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07 November 2017


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The Twisted Genius

Brigadier Ali,

Thanks for this informative and eye opening essay. I'm now even more convinced that we Americans are fools for staying there.


Thank you, general Ali, for your thoughtful and objective summation. An uneducated guess is that the key to the long term outcome is One Belt One Road. If China can appear to be succeeding in the project and can avoid major military conflicts, it will be offering the region peace, prosperity, and a measure of unity, albeit centered on Beijing, while the other powers offer the prospect of something larger coming from outside to feed at the region’s troughs. Of course, Xi Jenping has to thread the needle.


Rare to have such informed straight talk about that area... many thanks. Using India as a proxy (or a spoiler) seems to me a self-defeating program.


and trust me. These games are only fun when you look at them from afar.

It looks like US has given a blank check to India to impose the Indian soft and hard power to the India's perceived "sphere of influence". And the Indians has been busy doing it.

But these neighbors (and the populations) are quite unhappy having to bow down to what can be described as a regional power.

Also China's policy is simple. Easy credit and soft loans through government control banks and companies. India's is lagging behind its private sector and the bureaucratic red tape.

Peter AU

Thanks FB Ali.
Modi hugs. Several time I have run image searches. With most leaders, Modi lays his head on their chest, like a lover, and the tarrget looks ill at ease and embarrassed. Putin, perhaps because they are they same height, not so, simply returned the hug the same. Putin and Modi look very much at ease with each other in videos. Mutual respect.
In looking up several Hinduvta websites some time back, they hate communism with a passion, idolise the US as a beacon of freedom, and believe they are destined to rule the world. Modi may be more pragmatic as to ruling the world and the US. I get the impression he would fit into the multipolar world.

Taliban and Russia. I do not know enough about taliban and their motives, how pragmatic they are and so forth, but from what I have seen of current Russian leadership and their ability to work with many cultures, perhaps the possibility that the taliban will be removed from Russia's terrorist list?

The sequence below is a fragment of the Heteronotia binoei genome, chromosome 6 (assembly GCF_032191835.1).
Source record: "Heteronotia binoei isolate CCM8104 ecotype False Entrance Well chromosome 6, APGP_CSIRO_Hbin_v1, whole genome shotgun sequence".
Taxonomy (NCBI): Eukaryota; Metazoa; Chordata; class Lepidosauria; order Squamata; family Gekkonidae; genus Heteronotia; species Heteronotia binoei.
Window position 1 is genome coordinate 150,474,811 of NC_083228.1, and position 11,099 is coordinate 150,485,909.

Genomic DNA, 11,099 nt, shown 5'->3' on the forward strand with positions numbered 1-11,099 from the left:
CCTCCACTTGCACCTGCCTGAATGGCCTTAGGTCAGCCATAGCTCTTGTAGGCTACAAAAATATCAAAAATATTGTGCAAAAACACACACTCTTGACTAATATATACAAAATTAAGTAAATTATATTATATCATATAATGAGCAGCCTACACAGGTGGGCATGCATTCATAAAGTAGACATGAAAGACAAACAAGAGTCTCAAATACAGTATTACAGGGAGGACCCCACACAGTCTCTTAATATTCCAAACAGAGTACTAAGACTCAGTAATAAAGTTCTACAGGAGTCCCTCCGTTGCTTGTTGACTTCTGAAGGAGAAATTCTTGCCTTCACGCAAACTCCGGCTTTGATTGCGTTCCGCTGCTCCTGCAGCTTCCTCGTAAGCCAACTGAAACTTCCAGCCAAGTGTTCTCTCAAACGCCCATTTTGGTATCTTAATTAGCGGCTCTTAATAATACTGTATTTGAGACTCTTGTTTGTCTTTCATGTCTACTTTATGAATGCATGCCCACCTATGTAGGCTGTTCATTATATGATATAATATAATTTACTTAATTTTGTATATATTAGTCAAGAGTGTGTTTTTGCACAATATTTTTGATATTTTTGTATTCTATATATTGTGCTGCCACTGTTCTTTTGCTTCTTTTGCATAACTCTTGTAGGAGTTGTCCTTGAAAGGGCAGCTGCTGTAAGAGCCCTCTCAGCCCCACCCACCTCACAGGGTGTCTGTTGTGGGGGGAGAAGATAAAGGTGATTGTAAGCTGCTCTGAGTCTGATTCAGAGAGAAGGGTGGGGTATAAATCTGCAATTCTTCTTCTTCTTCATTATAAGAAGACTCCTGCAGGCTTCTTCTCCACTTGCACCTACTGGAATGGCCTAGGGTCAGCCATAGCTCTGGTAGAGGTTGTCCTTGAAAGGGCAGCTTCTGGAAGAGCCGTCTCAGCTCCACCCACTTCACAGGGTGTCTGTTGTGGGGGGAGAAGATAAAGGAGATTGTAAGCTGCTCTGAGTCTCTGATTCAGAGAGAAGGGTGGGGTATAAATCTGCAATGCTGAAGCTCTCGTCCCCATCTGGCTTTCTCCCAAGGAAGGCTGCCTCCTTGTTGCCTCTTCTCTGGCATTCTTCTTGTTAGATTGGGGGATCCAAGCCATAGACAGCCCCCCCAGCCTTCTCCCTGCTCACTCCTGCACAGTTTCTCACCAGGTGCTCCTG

Thanks for posting this really interesting analysis of the developing competition in Central Asia.

My question is: what could India actually offer to the "'Stans" or to Iran that China cannot? Do the Indians have a better offer?
I mean, China promises to integrate most of central Asia into a comprhensive project with the Belt and Road Initiative, with (apparently) very little political strings attached (the Chinese usually do not ask for democracy or political reforma as far as I know).
Can India offer a comparable deal, especially to countries like Iran that seems to be bent on embracing a multipolar world?


I concur with TTG an excellent essay!

The world has not been a more dangerous state since the Cuban Missile crisis. All this occurring as we have arguably an administration inn the US which is the worst and least qualified in decades to deal with the problems it faces. Trumps hostility to intellectualism means you have policy made by intellectual pygmies. Symbolic of It’s ineptness at diplomacy is that an Ambassador to South Korea has still to be appointed

Does anyone really think that Trump would have done a better job than Kennedy in dealing with Cuban Missile Crisis?

We are indeed heading into very dangerous waters.


A very good description of the current state of affairs in Asia. I agree that the US should get out while they can and let the local powers decide how they want to deal with all the actors. Owning the oceans will be more important that having to maintain a road, which I suspect will be more arduous than the builders are considering. Cutting off roads is rather easy.

It is good to have such an inside view of what is an important part of the world. Please keep it up.


John B
This is FB Ali's piece. pl

Account Deleted

An excellent summary. It is fascinating to get an informed overview of the chessboard, thanks Brigadier Ali.

"Indian access to Central Asia.. ..through Iran is critical to US plans". This would seem at odds with US Iran policy, to say the least. Allowing Pakistan to fall into China's orbit (ref. CPEC) appears to be a huge strategic error on the part of the US. Afghanistan my be key to the 'stans, but with the CPEC China would seem to be able to extend it's mighty economic influence on through Iran and further westward, with or without Afghanistan 'on side'. I read just yesterday that this process is already beginning in Syria in fact.

Crass "you are either with us or against us" US policy is forcing nations who would not otherwise be natural allies together; Pakistan and Iran spring to mind, in the context of this piece. At best, it seems to me, the US may be able to slow China's inevitable domination of Eurasia. At worst (and on current trends) it will greatly accelerate the process by the gross geopolitical ineptitude of this administration, or more accurately; "the only one who matters".

The US comes to the Game with conflicting and confused strategy & threats for non-compliance with it's will. China offers economic incentives and partnership in a well thought out, joined up strategy. At least the British were good players of the Great Game, the US seems barely able to grasp how the pawns move.

Babak Makkinejad

FB Ali:

My understanding was that India has dragged her feet in doing anything at Chabahr.

Iran and India cannot have strategic understanding and cooperation, that possibility was destroyed back in 2006 by a Congress government. So I do not think Pakistan needs to be too concerned about what India is doing in Afghanistan - she would be doing nothing of substance.